The small rowboat left the dock near midnight, noiselessly cutting through the black water. It passed through a couple physical vessels as it went, but the two pirates paid no mind to anything but their rowing as they made a straight line away from shore. Benedict and Akshainie said nothing as they went, watching for any sign of betrayal or distress. They saw nothing of the sort.
The ship they approached was a moderately-sized three mast ship, of the type common during the heyday of piracy. It waved no flag, its sails were shreds, and there was very little light on deck. The exception was a bank of windows on the aft edge, which shone with an intense but flickering glow.
Benedict and Akshainie were welcomed on board and immediately shuffled along the deck to the captain’s quarters, a relatively large room which had been the source of light from outside. Inside the room was a desk secured to the floor, and a table between them and the desk. The table had a map pinned to it, which stretched from the eastern edge of the Florida keys to a little past Bermuda, south to just include Puerto Rico and north as far as the southern edge of Virginia. The Bermuda Triangle was marked in bold lines, and there were details of the sea floor but the land was completely empty of markings, save for a handful of ports. A man stood behind the desk, staring at them as they entered, wearing a distinctly large hat and an assortment of patched clothes that seemed to be aimed at looking regal as a set, but rang as a sloppy and mismatched vintage to the new arrivals.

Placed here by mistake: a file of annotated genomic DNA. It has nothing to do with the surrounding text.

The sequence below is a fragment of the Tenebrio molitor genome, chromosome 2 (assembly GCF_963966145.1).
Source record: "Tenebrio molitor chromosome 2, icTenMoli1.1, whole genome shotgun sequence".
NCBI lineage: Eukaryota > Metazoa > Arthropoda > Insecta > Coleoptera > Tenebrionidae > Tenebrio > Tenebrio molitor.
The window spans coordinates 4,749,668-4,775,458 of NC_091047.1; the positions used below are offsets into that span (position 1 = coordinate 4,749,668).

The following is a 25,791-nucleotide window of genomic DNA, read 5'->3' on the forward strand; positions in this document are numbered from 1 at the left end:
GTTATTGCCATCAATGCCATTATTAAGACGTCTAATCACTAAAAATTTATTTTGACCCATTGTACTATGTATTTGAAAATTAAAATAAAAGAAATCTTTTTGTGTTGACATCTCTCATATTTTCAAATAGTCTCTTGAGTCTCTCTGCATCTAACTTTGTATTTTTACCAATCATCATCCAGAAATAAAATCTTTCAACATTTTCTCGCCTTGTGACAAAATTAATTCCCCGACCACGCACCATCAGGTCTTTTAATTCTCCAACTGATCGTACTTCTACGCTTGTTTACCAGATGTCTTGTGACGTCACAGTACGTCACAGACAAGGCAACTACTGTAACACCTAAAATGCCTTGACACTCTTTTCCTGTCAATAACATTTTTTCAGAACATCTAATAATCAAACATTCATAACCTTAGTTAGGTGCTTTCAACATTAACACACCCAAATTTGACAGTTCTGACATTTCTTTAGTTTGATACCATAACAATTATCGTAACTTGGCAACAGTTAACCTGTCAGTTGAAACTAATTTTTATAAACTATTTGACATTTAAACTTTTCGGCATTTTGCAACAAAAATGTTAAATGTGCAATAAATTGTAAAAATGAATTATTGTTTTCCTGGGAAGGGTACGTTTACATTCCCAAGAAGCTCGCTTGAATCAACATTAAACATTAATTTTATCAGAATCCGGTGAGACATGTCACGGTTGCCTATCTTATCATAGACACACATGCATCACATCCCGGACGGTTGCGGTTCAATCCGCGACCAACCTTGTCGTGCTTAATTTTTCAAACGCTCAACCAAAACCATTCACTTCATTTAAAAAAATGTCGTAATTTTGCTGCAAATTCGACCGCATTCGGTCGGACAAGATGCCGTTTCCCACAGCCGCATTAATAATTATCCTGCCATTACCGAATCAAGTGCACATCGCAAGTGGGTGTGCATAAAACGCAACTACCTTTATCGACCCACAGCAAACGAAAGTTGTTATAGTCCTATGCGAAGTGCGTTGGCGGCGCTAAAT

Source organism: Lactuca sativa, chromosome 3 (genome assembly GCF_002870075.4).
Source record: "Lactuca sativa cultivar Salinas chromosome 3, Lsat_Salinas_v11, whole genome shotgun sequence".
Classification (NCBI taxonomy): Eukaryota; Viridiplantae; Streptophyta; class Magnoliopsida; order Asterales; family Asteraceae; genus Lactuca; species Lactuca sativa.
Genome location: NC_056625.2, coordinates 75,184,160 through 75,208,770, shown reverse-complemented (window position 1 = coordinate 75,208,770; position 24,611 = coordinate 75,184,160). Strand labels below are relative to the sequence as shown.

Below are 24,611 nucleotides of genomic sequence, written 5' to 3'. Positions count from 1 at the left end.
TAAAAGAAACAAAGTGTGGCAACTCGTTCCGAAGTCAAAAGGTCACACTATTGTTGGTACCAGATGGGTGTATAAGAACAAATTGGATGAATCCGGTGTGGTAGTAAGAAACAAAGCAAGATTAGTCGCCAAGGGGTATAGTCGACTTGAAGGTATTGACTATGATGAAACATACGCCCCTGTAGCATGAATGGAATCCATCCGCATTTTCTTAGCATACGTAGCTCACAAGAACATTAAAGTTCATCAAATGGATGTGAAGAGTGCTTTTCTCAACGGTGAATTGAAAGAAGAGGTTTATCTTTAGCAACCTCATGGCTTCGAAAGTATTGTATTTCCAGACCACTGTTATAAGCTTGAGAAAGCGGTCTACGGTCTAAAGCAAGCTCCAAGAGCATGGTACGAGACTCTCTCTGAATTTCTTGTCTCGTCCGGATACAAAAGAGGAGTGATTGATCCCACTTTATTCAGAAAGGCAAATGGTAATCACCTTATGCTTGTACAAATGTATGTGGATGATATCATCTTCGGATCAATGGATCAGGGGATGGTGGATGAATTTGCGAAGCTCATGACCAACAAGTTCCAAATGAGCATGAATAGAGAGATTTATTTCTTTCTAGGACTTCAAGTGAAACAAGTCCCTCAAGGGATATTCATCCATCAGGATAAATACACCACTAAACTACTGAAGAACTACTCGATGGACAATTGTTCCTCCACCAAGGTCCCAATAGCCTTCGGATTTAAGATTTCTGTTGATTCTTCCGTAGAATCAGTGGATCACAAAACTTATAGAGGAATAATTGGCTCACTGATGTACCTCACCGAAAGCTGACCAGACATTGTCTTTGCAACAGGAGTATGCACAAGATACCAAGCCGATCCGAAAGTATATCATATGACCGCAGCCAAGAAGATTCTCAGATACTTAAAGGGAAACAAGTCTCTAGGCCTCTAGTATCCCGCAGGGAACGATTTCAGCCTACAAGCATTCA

“I’ve been hearing you’re seeking passage,” he said, leaning forward on the desk and flicking his eyes between Benedict and Akshainie. Her hands hovered near her swords, but none of the three moved.
“That we have,” she said, “and I hope you have good news for us.” The man smiled.
“That I do, if you can return the favor.”
“What’s your price?” Benedict asked.
“Work. If we’re leaving my waters, it’s first to make a stop in the Orkneys. There you can repay me for the passage, and then we’ll be along to wherever it is you’re needing to go.”
“The Orkneys are a good way off track.”
“Depends on your track, now don’t it? My track goes there before it goes anywhere else.” He stood upright and ran his finger along the back of his chair. “Why? You got a better offer? Something more direct?”
“Not yet,” Akshainie said, “but—”
“But you didn’t ask around about a relay. But you won’t find that, not with him abouts,” the man said, pointing at Benedict. “He’s a curse.”